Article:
Questioning God's Mercy? - Understand True Repentance

Questioning God's Mercy? - Understand True Repentance

"But I said I was sorry? Why isn't that good enough? What's your problem?"

Has someone ever said something like that to you before? Better yet, have you ever said it to someone else? Why isn't just saying sorry alone good enough anymore? Isn't the phrase "I'm sorry" the secret password back into someone's broken heart? Shouldn't it heal a broken relationship? Shouldn't it win someone's trust again? Aren't those supposed to be magic words like "open sesame" or "abracadabra"? What's the big deal?

Today, we continue with Part 3 of our latest series; "God's Mercy - Why Do Some Get More Than Others?" See Part 1 for the full list of seven points described in "A Method To God's Mercy". Click here for Part 2 - "Truly Repentant Or Just Sorry For Getting Caught?" We'll continue today with our second installment on Point 1) God only accepts true repentance. He looks at the heart and knows if it's real or not.

Proverbs 28:13(KJV) - He that covereth his sins shall not prosper: but whoso confesseth and forsaketh them shall have mercy.

Who gets God's mercy? God promises mercy to those who confess and forsake their sins. As we explained in the last blog there is a major difference between true repentance and just being sorry you got caught. Again, based on The Biblical definition here's what we learned: "When someone truly repents there is an admission of guilt, a complete disdain for what was done, Godly sorrow and a brand new mindset concerning the issue. If any one of those were missing, it was not true repentance and God would not accept it."

Today, let's continue Case Study #1 - King Saul (Israel's First King) - An example of what true repentance is not! In the last blog we focused our attention on the riveting exchange between the prophet Samuel and King Saul. After repeatedly denying any wrongdoing even in the face of the truth, King Saul eventually relented. Unfortunately for him, at that point, God had enough of his lies and didn't show him any mercy. Why was God so hard on King Saul? There is even more to this story. Today, let's dig even deeper.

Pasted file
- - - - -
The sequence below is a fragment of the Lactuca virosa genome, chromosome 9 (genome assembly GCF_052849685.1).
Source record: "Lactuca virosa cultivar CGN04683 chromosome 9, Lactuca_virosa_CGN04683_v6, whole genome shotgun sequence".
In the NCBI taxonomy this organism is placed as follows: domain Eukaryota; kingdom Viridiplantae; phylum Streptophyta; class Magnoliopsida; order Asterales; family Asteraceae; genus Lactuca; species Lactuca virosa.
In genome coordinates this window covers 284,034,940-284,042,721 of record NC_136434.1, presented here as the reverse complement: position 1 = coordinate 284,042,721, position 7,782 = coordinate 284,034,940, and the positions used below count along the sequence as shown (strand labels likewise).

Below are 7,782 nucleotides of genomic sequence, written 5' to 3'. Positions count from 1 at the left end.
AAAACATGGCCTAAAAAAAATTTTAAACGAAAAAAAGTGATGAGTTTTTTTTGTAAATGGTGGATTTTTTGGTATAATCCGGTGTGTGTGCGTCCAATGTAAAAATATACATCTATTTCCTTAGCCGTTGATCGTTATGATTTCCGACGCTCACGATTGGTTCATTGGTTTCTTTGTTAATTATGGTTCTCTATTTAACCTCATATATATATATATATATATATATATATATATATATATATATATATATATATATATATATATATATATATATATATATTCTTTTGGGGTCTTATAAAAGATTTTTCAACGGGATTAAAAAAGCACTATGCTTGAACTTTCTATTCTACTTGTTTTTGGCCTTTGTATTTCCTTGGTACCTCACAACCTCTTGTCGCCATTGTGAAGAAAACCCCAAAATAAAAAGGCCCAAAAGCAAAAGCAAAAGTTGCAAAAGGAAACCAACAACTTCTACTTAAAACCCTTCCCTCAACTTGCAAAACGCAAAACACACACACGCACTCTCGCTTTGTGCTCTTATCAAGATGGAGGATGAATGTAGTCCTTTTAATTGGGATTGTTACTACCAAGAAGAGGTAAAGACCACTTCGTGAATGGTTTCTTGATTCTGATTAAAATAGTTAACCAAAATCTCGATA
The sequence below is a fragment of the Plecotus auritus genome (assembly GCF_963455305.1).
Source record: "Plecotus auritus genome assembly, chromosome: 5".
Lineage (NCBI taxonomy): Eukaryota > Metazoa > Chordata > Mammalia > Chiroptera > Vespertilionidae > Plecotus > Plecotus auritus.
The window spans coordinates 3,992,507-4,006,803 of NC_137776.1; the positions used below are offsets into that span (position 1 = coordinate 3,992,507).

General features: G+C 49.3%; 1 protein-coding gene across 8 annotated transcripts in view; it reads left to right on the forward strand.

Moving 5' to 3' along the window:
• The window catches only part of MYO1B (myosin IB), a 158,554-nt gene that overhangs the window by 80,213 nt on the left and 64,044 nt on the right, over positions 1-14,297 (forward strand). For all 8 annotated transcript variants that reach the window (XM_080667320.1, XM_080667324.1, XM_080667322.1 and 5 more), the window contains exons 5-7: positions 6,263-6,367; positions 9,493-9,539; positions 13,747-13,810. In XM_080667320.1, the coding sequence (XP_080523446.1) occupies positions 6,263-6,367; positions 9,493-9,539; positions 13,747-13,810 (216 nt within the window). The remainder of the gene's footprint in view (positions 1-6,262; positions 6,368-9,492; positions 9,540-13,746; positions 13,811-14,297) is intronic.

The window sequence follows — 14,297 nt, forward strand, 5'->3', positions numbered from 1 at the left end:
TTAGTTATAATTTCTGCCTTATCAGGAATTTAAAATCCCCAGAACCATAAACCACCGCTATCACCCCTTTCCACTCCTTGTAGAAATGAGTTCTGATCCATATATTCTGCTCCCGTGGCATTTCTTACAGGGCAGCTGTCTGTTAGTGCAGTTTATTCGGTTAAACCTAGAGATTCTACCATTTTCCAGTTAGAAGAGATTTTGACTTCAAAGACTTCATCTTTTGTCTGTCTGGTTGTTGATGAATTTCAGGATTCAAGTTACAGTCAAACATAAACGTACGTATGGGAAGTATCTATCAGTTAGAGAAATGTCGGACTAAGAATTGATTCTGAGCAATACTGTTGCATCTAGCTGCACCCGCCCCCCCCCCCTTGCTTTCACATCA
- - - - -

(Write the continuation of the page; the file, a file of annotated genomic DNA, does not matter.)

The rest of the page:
Questioning God's Mercy? - Understand True Repentance

1 Samuel 15:1-3, 16-19(NLT) - One day Samuel said to Saul, “It was the Lord who told me to anoint you as king of his people, Israel. Now listen to this message from the Lord! This is what the Lord of Heaven’s Armies has declared: I have decided to settle accounts with the nation of Amalek for opposing Israel when they came from Egypt. Now go and completely destroy the entire Amalekite nation—men, women, children, babies, cattle, sheep, goats, camels, and donkeys.”...... Then Samuel said to Saul, “Stop! Listen to what the Lord told me last night!” “What did he tell you?” Saul asked. And Samuel told him, “Although you may think little of yourself, are you not the leader of the tribes of Israel? The Lord has anointed you king of Israel. And the Lord sent you on a mission and told you, ‘Go and completely destroy the sinners, the Amalekites, until they are all dead.’ Why haven’t you obeyed the Lord? Why did you rush for the plunder and do what was evil in the Lord’s sight?”

There was something special about King Saul's assignment to destroy the Amalekites. God really wanted them wiped off the face of the earth and He had a reason for it. It was so much bigger than Saul. These people had been on God's heart for generations. It was personal for God. It was time to settle a score and as Israel's first king, Saul was selected by God to carry it out. Here's the background story.

"Why didn't King Saul receive mercy from God?

1) King Saul's disobedience was special because of the weight of the instructions. What God had asked Him to do in 1 Samuel 15 was a big deal to God, a big, big deal.

Exodus 17:8-15(NKJV) - Now Amalek came and fought with Israel in Rephidim. And Moses said to Joshua, “Choose us some men and go out, fight with Amalek. Tomorrow I will stand on the top of the hill with the rod of God in my hand.” So Joshua did as Moses said to him, and fought with Amalek. And Moses, Aaron, and Hur went up to the top of the hill. And so it was, when Moses held up his hand, that Israel prevailed; and when he let down his hand, Amalek prevailed. But Moses’ hands became heavy; so they took a stone and put it under him, and he sat on it. And Aaron and Hur supported his hands, one on one side, and the other on the other side; and his hands were steady until the going down of the sun. So Joshua defeated Amalek and his people with the edge of the sword. Then the Lord said to Moses, “Write this for a memorial in the book and recount it in the hearing of Joshua, that I will utterly blot out the remembrance of Amalek from under heaven.” And Moses built an altar and called its name, The-Lord-Is-My-Banner; for he said, “Because the Lord has sworn: the Lord will have war with Amalek from generation to generation.”

When The Children of Israel escaped Egypt they spent forty years in the wilderness under the leadership of Moses. During that time, God had a special relationship with Moses. Here's what The Bible says about it in Exodus 33:11; "And the Lord spake unto Moses face to face, as a man speaketh unto his friend...."

The Amalekites were a thorn in Israel's side. They attacked The Children of Israel in the wilderness and it took a miracle of God through Moses with the help of Aaron and Hur to defeat them. That day, God promised He would completely annihilate these people. Therefore, long before King Saul was even born The Lord had made that promise to Moses and He never forgot. He was so serious about it that He told Moses to write it down and make sure Joshua was a witness.